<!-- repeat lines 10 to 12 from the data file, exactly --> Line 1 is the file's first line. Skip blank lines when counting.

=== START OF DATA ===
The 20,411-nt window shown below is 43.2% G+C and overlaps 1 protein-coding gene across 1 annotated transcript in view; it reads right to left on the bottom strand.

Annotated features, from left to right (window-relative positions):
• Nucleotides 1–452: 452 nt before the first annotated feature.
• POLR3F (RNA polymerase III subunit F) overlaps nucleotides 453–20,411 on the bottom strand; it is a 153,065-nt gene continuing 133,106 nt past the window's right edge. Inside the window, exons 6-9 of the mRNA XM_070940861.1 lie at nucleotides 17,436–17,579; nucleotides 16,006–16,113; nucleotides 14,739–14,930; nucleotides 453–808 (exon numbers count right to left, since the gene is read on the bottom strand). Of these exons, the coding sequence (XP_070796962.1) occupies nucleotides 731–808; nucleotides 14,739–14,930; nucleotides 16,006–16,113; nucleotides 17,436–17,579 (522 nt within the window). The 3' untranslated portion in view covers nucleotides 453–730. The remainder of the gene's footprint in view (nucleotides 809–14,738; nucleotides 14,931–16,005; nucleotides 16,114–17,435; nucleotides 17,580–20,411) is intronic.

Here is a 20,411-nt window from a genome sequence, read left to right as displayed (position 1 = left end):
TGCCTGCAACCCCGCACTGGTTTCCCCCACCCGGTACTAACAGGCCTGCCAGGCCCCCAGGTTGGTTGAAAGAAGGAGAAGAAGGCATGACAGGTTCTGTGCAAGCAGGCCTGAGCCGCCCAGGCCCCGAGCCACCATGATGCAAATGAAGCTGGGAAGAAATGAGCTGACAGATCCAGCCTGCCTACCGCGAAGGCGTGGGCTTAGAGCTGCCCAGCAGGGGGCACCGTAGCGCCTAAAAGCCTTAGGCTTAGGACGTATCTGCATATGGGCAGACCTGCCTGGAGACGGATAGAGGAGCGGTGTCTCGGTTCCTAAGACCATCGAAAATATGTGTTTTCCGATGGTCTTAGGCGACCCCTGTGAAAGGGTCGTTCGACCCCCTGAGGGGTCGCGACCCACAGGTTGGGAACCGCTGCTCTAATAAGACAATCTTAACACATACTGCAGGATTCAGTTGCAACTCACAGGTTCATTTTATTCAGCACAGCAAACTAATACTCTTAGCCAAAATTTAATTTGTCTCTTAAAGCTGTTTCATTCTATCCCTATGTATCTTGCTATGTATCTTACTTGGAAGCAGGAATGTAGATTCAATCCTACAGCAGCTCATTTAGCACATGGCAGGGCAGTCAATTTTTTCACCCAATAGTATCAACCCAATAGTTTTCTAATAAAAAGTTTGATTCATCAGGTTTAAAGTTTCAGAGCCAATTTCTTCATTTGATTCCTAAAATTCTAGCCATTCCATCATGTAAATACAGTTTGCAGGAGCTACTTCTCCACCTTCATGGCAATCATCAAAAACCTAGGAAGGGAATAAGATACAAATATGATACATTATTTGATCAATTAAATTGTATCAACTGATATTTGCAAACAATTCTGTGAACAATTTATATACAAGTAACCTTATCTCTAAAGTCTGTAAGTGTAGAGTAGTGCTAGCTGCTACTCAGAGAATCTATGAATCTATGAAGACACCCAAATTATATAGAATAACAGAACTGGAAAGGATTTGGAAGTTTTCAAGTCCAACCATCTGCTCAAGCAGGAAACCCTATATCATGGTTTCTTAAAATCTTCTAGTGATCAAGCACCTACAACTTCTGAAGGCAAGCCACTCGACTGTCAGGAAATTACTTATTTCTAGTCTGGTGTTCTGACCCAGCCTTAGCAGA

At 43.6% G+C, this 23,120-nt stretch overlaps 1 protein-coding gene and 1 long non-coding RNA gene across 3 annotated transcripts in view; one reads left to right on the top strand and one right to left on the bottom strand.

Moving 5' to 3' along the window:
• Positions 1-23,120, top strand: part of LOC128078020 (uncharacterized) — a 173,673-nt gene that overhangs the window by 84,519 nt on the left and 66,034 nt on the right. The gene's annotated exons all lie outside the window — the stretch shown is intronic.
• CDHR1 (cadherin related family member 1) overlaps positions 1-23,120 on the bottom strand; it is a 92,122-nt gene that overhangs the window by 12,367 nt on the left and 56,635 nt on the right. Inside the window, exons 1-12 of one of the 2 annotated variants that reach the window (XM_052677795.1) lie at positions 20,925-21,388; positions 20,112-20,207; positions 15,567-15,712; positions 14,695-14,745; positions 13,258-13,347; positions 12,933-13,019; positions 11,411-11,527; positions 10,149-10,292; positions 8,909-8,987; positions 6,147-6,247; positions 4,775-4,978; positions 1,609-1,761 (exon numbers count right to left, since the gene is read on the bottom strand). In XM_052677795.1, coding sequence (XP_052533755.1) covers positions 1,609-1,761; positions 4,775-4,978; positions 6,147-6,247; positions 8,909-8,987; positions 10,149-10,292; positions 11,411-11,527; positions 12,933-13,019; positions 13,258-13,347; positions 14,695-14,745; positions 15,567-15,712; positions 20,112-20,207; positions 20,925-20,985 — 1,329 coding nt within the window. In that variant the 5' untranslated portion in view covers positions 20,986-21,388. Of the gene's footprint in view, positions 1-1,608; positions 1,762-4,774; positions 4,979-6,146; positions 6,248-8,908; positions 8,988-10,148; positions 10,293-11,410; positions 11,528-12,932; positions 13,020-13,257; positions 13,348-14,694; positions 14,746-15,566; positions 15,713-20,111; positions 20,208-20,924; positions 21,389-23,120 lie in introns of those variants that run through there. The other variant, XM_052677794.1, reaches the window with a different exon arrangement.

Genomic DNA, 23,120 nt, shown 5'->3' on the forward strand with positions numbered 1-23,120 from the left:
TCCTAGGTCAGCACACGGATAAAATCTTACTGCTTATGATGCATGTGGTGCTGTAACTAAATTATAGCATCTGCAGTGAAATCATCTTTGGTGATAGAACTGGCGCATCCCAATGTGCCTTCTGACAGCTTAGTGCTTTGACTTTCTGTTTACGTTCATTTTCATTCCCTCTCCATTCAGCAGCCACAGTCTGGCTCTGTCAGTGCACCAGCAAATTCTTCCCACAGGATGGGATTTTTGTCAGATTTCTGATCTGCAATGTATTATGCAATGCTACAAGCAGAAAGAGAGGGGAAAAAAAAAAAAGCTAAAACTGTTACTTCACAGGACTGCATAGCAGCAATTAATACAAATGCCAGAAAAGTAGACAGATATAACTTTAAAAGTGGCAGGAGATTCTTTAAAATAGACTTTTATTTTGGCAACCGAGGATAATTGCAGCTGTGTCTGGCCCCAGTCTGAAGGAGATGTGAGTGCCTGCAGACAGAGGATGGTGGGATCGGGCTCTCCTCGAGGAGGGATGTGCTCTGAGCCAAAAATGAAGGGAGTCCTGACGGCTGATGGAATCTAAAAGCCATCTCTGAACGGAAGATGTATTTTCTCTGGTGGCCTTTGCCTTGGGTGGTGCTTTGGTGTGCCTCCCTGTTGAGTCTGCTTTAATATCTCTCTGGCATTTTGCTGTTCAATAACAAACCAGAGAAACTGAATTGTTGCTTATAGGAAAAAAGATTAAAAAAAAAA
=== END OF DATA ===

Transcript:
• CDHR1 (cadherin related family member 1) overlaps positions 1-23,120 on the bottom strand; it is a 92,122-nt gene that overhangs the window by 12,367 nt on the left and 56,635 nt on the right. Inside the window, exons 1-12 of one of the 2 annotated variants that reach the window (XM_052677795.1) lie at positions 20,925-21,388; positions 20,112-20,207; positions 15,567-15,712; positions 14,695-14,745; positions 13,258-13,347; positions 12,933-13,019; positions 11,411-11,527; positions 10,149-10,292; positions 8,909-8,987; positions 6,147-6,247; positions 4,775-4,978; positions 1,609-1,761 (exon numbers count right to left, since the gene is read on the bottom strand). In XM_052677795.1, coding sequence (XP_052533755.1) covers positions 1,609-1,761; positions 4,775-4,978; positions 6,147-6,247; positions 8,909-8,987; positions 10,149-10,292; positions 11,411-11,527; positions 12,933-13,019; positions 13,258-13,347; positions 14,695-14,745; positions 15,567-15,712; positions 20,112-20,207; positions 20,925-20,985 — 1,329 coding nt within the window. In that variant the 5' untranslated portion in view covers positions 20,986-21,388. Of the gene's footprint in view, positions 1-1,608; positions 1,762-4,774; positions 4,979-6,146; positions 6,248-8,908; positions 8,988-10,148; positions 10,293-11,410; positions 11,528-12,932; positions 13,020-13,257; positions 13,348-14,694; positions 14,746-15,566; positions 15,713-20,111; positions 20,208-20,924; positions 21,389-23,120 lie in introns of those variants that run through there. The other variant, XM_052677794.1, reaches the window with a different exon arrangement.

Genomic DNA, 23,120 nt, shown 5'->3' on the forward strand with positions numbered 1-23,120 from the left:
TCCTAGGTCAGCACACGGATAAAATCTTACTGCTTATGATGCATGTGGTGCTGTAACTAAATTATAGCATCTGCAGTGAAATCATCTTTGGTGATAGAACTGGCGCATCCCAATGTGCCTTCTGACAGCTTAGTGCTTTGACTTTCTGTTTACGTTCATTTTCATTCCCTCTCCATTCAGCAGCCACAGTCTGGCTCTGTCAGTGCACCAGCAAATTCTTCCCACAGGATGGGATTTTTGTCAGATTTCTGATCTGCAATGTATTATGCAATGCTACAAGCAGAAAGAGAGGGGAAAAAAAAAAAAGCTAAAACTGTTACTTCACAGGACTGCATAGCAGCAATTAATACAAATGCCAGAAAAGTAGACAGATATAACTTTAAAAGTGGCAGGAGATTCTTTAAAATAGACTTTTATTTTGGCAACCGAGGATAATTGCAGCTGTGTCTGGCCCCAGTCTGAAGGAGATGTGAGTGCCTGCAGACAGAGGATGGTGGGATCGGGCTCTCCTCGAGGAGGGATGTGCTCTGAGCCAAAAATGAAGGGAGTCCTGACGGCTGATGGAATCTAAAAGCCATCTCTGAACGGAAGATGTATTTTCTCTGGTGGCCTTTGCCTTGGGTGGTGCTTTGGTGTGCCTCCCTGTTGAGTCTGCTTTAATATCTCTCTGGCATTTTGCTGTTCAATAACAAACCAGAGAAACTGAATTGTTGCTTATAGGAAAAAAGATTAAAAAAAAAA